European stocks bounce at precisely the right spot

August 13, 2014 6:11 AM

As it pertains to the recent sell off in stocks, no region got hammered worse than Europe. The damage there was across the board as the PIIGS got slaughtered (see our July 21 warning) along with the core countries like Germany and France. The selling was relentless enough that European stocks, as measured by the MSCI Europe Index, became more oversold on a short-term basis than at any point since the meltdown in August 2011. Selling pressure that severe requires a support level of substantial consequence in order to arrest the decline. The MSCI Europe Index appears to have found such a level, at least for the moment.

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Fibonacci numbers represent a mathematical sequence that is commonly found in all walks of life, including nature and financial markets. A stock price, for example, will often display counter-trend moves (or retracements) to its larger trend in increments consistent with the Fibonacci sequence. The most common, and most important, retracement percentages are 61.8%, 38.2% and 23.6%. Therefore, we look at these levels in order to assess possible areas of containment during a counter-trend move.

The strongest signals come when multiple Fibonacci Retracement levels measured from separate key inflection points are in alignment with each other. Such is the case with the MSCI Europe. Measured from the major July 2012 low to the recent June high, a 23.6% retracement lies at precisely 1680.5. A 38.2% retracement from the intermediate-term low in June 2013 to the recent June highs equates to almost the exact level at 1680.9. Therefore, the close proximity of the two key Fibonacci retracement levels measured from the two most significant lows of the past several years places great significance on the 1680 level. On August 8, the MSCI Europe Index made an intraday low of 1680.7 before bouncing the past few days.

Now markets are not always so precise that they retrace moves to the exact Fibonacci penny. That the index held the general 1680 level is the important thing, and telling as well. When an index holds a potential support or resistance level, even temporarily, it reinforces the validity of that level as significant. This is true both in that price “respected” the level initially and because it creates a new consequential point of reference on a chart.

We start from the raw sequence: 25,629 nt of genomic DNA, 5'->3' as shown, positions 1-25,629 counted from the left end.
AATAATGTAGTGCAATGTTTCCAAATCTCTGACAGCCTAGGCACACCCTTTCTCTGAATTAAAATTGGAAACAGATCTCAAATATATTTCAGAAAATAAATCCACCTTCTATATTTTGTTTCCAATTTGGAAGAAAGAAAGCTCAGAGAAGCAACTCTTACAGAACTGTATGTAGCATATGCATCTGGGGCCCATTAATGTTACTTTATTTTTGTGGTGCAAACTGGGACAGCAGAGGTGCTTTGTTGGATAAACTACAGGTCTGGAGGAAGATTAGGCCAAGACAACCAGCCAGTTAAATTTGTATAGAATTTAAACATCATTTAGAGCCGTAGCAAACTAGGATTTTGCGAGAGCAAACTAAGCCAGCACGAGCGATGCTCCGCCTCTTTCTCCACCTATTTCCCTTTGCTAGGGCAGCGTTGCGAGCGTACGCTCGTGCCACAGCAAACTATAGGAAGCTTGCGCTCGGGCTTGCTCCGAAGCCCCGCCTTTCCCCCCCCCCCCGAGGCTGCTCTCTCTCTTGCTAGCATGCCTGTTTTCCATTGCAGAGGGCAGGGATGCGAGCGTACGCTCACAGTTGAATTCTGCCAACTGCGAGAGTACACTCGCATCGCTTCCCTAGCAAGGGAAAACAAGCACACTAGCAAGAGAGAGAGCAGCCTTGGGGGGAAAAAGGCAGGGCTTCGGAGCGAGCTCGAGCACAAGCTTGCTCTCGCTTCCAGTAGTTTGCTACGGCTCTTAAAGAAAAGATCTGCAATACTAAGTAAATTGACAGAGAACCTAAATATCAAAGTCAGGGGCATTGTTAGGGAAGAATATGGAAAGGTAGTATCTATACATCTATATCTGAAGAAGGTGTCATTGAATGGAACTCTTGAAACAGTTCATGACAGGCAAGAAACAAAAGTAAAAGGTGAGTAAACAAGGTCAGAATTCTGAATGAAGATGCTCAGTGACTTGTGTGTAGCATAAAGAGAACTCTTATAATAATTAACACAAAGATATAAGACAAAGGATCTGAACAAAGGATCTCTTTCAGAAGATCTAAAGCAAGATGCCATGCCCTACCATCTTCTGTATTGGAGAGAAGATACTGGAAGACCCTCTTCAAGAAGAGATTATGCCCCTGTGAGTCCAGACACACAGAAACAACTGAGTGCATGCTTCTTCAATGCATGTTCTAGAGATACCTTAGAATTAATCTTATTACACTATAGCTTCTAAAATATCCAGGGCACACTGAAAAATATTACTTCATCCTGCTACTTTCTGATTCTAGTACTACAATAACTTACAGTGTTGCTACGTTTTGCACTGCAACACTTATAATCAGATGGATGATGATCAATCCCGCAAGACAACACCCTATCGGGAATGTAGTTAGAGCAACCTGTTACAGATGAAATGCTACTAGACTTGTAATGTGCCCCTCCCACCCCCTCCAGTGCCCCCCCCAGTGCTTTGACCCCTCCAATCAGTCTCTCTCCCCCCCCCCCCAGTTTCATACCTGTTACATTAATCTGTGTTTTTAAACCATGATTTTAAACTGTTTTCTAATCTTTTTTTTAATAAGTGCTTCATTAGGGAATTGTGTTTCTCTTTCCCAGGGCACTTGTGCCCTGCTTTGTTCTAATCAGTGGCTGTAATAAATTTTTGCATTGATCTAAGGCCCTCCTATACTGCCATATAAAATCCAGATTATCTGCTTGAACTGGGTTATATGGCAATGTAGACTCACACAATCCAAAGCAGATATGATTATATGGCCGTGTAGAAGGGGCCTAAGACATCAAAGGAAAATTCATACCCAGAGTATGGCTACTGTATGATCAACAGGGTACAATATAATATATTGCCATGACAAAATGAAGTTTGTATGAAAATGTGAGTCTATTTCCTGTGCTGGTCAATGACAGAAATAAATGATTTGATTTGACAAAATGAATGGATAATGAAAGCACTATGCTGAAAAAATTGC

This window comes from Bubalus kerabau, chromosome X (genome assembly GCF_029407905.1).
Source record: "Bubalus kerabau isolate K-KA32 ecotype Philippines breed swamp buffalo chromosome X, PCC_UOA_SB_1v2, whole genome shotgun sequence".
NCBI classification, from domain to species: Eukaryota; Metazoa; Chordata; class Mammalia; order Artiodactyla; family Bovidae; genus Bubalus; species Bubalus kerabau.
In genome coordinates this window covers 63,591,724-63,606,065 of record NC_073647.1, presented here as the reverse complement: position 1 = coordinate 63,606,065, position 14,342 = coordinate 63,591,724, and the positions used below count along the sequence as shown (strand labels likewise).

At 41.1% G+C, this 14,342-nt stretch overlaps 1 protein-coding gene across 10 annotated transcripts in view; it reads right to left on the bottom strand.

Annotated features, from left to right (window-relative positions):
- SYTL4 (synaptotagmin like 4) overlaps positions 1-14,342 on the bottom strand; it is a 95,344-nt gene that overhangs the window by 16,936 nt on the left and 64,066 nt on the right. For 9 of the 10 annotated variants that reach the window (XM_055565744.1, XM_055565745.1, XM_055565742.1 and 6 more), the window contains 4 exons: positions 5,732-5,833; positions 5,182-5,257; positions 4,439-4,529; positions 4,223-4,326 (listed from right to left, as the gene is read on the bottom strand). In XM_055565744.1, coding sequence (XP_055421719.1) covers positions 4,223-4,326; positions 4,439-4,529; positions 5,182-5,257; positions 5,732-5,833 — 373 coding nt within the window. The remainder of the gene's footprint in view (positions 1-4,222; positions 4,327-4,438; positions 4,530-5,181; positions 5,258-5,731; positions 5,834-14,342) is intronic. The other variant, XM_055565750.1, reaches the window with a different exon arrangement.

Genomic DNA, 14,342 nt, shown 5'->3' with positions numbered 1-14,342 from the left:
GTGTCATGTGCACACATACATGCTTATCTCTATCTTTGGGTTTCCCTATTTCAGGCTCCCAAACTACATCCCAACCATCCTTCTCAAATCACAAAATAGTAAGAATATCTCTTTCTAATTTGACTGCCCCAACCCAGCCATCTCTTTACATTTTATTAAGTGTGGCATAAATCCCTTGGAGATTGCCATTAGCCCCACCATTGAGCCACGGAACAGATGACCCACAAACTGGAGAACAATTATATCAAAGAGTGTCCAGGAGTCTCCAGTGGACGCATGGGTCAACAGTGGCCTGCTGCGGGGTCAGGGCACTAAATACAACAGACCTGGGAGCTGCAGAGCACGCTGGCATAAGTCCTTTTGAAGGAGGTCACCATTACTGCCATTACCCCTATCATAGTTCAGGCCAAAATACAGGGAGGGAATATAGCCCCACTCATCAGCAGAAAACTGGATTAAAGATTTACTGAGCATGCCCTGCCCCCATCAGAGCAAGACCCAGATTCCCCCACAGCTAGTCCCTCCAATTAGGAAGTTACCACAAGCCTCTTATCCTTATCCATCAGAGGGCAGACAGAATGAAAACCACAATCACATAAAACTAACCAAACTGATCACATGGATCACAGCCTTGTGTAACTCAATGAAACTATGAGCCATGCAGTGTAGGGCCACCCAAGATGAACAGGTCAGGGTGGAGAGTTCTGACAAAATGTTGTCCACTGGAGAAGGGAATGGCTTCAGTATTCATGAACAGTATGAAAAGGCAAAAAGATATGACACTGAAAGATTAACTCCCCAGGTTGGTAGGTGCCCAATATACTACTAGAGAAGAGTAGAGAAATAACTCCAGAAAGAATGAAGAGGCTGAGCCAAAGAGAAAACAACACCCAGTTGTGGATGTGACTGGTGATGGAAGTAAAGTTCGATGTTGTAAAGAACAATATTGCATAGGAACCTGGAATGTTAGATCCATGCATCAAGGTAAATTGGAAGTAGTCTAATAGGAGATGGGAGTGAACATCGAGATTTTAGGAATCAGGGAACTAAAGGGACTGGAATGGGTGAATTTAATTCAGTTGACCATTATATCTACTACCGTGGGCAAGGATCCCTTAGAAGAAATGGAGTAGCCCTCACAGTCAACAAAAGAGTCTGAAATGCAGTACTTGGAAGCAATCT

Add in the up trendline from the 2012 low and the 1680 level gains even more significance (by the way, the presence of the trendline at this level should not be a surprise since it connects the 2 lows from which our Fibonacci Retracements were measured). Additionally, if we scroll out a little bit farther, we see that the 1680 level takes on even more importance. Specifically, the 61.8% Fibonacci Retracement of the 2007 to 2009 decline comes at — you guessed it, 1679.1.

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In 2011, the MSCI Europe Index rallied as high as 1667, within 1% of the 61.8% Fibonacci Retracement, before failing. It took over 2 years before the index surpassed the 1679.1 level late last year. Again, that episode adds significance to the 1680 level since it creates an inflection point on the chart (i.e., what was resistance there is now support) and it reinforces the validity of the Fibonacci sequence.

The bottom line is that the 1680 level holds great significance for the MSCI Europe Index. That doesn’t mean that the 1680.7 August 8 low has to hold precisely. A sell off as sharp as that which occurred in Europe over the last month doesn’t typically turn on a dime. Therefore, we’d guess there is at least a 50/50 chance that the 1680 level gets “tested” again and perhaps even slightly penetrated. As long as the general level holds or as long as any drop below is quickly reversed, European stocks could be primed for at least a short to intermediate-term rally (i.e., weeks to months).

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